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MCPS ‘Strongly Opposes’ Starting School Year After Labor Day, Despite Governor Hogan’s Executive Ord



“School after Labor Day is now the law of the land,” proclaimed Governor Larry Hogan after signing an executive order mandating that all Maryland public schools begin their school year after Labor Day. However, Montgomery County students shouldn’t start planning late August vacations to Ocean City just yet.

As Maryland Governor Larry Hogan was signing the executive order on Wednesday, Montgomery County Board of Education President Michael Durso was putting the finishing touches on his opposition to the governor’s plan.

Hogan’s Executive Order will require Maryland’s public schools to start classes after Labor Day, beginning with the 2017-2018 school year. Citing the benefits of a post-Labor Day school start for families, students, teachers, and the economy, the governor made the announcement on the Ocean City Boardwalk, where he was joined by Comptroller Peter Franchot, who has long been a proponent of pushing the start of school back to after Labor Day.

“Starting Maryland public schools after Labor Day is not just a family issue – it’s an economic and public safety issue that draws clear, strong, bipartisan support among an overwhelming majority of Marylanders,” said Hogan. “Comptroller Franchot and I believe, and the people of Maryland strongly agree, that this Executive Order puts the best interests of Marylanders first, especially the well-being of our students. This action is long overdue, and it is simply the right thing to do.”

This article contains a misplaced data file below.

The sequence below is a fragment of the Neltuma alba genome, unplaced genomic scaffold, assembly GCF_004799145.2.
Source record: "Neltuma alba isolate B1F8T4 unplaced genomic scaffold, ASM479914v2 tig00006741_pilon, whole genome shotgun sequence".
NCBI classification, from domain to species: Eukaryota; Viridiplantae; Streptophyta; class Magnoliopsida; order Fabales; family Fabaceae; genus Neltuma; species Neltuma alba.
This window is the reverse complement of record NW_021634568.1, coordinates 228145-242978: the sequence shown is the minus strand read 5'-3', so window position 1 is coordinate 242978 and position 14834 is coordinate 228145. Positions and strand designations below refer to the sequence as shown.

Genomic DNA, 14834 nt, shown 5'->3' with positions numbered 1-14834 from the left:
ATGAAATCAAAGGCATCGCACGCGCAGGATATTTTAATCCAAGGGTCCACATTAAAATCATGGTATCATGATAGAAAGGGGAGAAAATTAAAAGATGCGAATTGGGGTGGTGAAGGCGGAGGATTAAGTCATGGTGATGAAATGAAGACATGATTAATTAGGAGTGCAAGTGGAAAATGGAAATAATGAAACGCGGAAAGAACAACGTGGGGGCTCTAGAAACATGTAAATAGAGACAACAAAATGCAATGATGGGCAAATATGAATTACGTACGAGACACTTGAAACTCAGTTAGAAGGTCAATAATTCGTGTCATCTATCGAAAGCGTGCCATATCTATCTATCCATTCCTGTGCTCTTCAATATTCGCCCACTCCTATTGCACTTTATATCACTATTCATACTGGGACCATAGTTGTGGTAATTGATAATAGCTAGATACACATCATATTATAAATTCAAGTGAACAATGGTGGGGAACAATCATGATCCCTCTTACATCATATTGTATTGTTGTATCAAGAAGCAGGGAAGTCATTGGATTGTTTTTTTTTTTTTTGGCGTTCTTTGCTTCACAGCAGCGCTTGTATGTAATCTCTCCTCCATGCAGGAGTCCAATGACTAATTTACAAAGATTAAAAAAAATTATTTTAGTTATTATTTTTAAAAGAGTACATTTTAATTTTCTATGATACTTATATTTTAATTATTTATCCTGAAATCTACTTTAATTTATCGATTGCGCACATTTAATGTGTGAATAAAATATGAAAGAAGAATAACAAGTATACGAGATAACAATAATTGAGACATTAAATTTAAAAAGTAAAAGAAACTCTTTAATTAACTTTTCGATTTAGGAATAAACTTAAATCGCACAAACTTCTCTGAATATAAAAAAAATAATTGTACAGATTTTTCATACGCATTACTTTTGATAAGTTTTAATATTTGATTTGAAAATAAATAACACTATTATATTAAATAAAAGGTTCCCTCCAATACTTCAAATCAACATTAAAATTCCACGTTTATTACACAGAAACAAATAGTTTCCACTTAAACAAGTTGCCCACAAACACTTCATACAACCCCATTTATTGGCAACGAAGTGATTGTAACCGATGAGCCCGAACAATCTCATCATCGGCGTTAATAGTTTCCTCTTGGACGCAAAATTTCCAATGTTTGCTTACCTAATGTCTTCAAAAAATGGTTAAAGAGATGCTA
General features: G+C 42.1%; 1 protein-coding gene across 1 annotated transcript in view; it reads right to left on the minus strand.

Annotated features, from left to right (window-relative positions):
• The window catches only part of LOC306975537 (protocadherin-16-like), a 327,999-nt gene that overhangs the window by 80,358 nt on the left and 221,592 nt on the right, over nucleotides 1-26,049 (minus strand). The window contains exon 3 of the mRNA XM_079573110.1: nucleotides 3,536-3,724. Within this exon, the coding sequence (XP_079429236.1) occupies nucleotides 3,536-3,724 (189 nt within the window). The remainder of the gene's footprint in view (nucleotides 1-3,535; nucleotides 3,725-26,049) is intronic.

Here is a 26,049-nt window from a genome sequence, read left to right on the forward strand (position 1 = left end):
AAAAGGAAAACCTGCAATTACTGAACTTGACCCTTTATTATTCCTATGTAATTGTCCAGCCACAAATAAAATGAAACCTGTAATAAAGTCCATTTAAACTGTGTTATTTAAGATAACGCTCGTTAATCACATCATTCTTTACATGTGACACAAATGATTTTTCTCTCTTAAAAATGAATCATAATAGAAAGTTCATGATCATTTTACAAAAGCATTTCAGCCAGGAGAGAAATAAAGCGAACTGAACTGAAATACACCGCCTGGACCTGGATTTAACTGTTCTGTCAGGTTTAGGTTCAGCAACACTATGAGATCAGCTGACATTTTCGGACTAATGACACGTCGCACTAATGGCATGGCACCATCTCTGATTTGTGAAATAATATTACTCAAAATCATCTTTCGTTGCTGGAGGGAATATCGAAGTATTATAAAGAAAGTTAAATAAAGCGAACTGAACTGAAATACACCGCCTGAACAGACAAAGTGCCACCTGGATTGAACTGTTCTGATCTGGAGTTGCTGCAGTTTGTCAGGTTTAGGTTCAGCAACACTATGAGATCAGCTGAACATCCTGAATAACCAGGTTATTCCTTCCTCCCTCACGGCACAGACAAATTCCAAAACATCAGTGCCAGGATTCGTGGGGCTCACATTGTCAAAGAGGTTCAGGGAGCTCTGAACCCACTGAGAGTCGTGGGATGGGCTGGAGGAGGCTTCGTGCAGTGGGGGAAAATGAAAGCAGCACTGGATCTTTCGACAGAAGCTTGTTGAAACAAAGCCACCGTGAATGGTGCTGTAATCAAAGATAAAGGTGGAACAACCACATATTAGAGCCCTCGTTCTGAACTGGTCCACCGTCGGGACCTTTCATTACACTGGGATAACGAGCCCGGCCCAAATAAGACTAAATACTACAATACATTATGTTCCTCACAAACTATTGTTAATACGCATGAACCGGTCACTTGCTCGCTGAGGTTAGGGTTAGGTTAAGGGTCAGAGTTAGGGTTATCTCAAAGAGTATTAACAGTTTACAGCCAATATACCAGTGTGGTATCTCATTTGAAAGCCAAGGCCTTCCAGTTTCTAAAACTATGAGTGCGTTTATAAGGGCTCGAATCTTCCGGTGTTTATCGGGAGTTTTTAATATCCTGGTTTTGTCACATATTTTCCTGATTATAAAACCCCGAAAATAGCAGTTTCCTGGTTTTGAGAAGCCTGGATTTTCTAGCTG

However, not everyone is backing the new plan, and the largest school district in the State of Maryland is among the detractors.

“While the Montgomery County Board of Education certainly appreciates the Governor and Comptroller’s interest in supporting beach communities on the Eastern Shore,” wrote Durso in response to Governor Hogan’s actions. “We strongly oppose any attempt to usurp local decision-making around school calendars. Prohibiting schools from starting before Labor Day ignores critical issues faced by schools and the potential negative instructional impact on students. Determining the school calendar is complicated and requires balancing educational requirements, operational issues, and unique community needs all in the interest of students. As a key stakeholder and the largest school district in the state, we are disappointed that the Governor and Comptroller did not include us in their dialogue on this issue.”

The Executive Order signed Wednesday will require that Maryland’s public schools begin after Labor Day, complete the 180 days that are required under state law, and adjourn by June 15, beginning with the 2017-2018 school year.